Microsoft to kick-start April with new licensing

Although 1 April is synonymous with pranks and jokes, Microsoft is not playing the fool with its plans to revamp its server software licensing structure.

Designed to reduce the cost of running large, multiprocessor servers for its customers, the new licensing plan will change how the company counts server processors.

In its existing per processor model licensing structure, the company charges for all processors available in a system, even if a customer only uses a few. With the 1 April change, Microsoft will only charge for the number of processors actually used by the software.

The new plan will apply to Microsoft eBusiness server products such as Microsoft’s Application Center 2000, BizTalk Server 2002, Commerce Server 2002, Content Management Server 2002, Host Integration Server 2000, Internet Security and Acceleration Server 2000, and SQL Server 2000.

"Anyone can access these servers without further licensing," said Rob Vogler, enterprise licensing program manager at Microsoft.

While Microsoft said it plans to offer amended "use rights" for enterprises that already have volume licenses for the eight products affected, the company said it will not issue any refunds or credits.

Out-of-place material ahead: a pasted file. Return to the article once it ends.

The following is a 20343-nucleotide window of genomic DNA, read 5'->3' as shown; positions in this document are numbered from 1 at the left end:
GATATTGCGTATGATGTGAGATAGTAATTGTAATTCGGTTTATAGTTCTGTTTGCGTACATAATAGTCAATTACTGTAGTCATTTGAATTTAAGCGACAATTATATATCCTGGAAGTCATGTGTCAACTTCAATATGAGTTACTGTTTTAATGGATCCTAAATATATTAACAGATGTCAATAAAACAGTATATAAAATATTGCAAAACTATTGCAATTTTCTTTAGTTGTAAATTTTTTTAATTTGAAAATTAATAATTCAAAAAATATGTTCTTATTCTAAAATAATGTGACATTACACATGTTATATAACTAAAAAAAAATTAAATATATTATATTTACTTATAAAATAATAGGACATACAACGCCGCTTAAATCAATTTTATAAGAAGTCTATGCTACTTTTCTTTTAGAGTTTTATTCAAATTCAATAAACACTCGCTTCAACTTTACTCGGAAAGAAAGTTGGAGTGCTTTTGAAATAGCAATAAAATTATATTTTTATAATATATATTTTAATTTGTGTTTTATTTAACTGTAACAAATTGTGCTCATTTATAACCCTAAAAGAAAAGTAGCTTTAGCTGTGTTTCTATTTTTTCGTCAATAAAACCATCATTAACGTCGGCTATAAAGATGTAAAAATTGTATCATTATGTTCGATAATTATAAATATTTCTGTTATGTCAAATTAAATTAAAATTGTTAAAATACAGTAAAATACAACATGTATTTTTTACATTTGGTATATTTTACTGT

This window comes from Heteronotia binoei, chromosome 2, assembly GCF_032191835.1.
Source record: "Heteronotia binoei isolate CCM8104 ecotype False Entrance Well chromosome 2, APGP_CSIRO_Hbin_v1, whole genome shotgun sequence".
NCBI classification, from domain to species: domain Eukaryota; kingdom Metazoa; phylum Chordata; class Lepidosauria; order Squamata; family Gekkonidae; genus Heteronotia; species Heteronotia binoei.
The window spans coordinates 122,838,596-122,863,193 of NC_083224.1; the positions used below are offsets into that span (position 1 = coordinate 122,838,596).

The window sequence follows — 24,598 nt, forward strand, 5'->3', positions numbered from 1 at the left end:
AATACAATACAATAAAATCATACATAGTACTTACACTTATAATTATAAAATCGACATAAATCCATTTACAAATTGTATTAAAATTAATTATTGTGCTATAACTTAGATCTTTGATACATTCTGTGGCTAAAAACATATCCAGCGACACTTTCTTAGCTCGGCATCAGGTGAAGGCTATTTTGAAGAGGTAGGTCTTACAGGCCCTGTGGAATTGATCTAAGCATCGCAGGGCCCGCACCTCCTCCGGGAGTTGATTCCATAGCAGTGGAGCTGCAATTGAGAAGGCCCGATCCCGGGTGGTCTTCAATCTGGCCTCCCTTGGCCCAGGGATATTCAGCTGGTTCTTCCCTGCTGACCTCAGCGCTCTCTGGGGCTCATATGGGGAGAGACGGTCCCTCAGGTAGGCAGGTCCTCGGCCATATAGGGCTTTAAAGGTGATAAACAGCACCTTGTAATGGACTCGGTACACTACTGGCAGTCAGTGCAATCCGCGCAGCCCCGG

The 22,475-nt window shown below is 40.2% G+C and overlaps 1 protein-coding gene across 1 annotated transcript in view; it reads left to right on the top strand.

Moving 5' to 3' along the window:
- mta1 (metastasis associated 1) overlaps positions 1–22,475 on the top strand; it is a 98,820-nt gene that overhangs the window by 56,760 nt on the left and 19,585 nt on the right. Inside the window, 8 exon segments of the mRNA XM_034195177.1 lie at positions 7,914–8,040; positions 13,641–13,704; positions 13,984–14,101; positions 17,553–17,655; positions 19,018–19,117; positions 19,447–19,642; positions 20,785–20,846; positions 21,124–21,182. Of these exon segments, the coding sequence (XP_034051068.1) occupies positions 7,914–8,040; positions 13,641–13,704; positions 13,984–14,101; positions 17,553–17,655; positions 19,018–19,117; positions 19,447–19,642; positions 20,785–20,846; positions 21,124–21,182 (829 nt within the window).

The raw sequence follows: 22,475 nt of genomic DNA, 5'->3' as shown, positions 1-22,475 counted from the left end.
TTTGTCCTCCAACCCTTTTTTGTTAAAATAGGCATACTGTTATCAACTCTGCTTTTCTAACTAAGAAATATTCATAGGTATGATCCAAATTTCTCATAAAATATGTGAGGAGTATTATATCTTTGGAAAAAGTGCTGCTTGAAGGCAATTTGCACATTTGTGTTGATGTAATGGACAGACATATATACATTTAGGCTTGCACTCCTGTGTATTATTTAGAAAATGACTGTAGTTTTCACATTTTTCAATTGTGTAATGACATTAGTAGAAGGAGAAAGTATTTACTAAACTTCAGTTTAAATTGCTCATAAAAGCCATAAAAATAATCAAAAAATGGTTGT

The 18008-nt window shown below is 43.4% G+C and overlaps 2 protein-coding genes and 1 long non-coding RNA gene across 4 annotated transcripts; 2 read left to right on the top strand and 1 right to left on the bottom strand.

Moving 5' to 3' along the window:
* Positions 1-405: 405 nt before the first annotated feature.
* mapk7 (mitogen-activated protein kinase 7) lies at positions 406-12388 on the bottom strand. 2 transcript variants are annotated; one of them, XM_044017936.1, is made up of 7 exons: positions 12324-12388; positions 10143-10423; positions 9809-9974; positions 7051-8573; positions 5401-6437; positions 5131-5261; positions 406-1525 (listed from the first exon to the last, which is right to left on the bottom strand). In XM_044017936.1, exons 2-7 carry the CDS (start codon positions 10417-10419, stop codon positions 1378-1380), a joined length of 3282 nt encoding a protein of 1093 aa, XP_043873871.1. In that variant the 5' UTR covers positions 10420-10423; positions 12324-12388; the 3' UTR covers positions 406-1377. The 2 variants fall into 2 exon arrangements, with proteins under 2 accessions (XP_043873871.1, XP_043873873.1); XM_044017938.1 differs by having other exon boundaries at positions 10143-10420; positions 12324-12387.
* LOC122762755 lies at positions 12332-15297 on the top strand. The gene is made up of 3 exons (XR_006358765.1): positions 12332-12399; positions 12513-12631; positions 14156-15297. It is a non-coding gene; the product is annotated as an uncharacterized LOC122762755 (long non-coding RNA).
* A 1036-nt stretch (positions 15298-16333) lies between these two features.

The Windows 2003 Server operating system -- along with Microsoft Exchange Server, Project Server, Sharepoint Portal Server, SQL Server and Systems Management Server – will also undergo changes in April. Unlike the eBusiness server range, they fall under the Client Access Licence (CAL) model.

Under the existing CAL model, users require a licence for the actual server software itself and for every device that accesses that server. For example, if a copy of Windows 2000 had 10 PCs accessing that server, the customer would require 10 CALs for each of those devices (PCs) connected to the server.

Today, with increased mobility of the workforce, together with devices such as notebooks, PDAs and smart phones, customers would end up paying a sizeable amount in licensing fees on a device-based CAL. "That is cost prohibitive for a lot of customers… so we have decided that is not a fair model," Vogler said.

Now, customers can license server software via a new per user access model rather than the existing device access model. This new licensing change comes into effect when Windows 2003 server is released. When newer versions of Exchange and Sharepoint servers, for example, come along, customers will also have the option of a device or user CAL extended to them, Vogler said.

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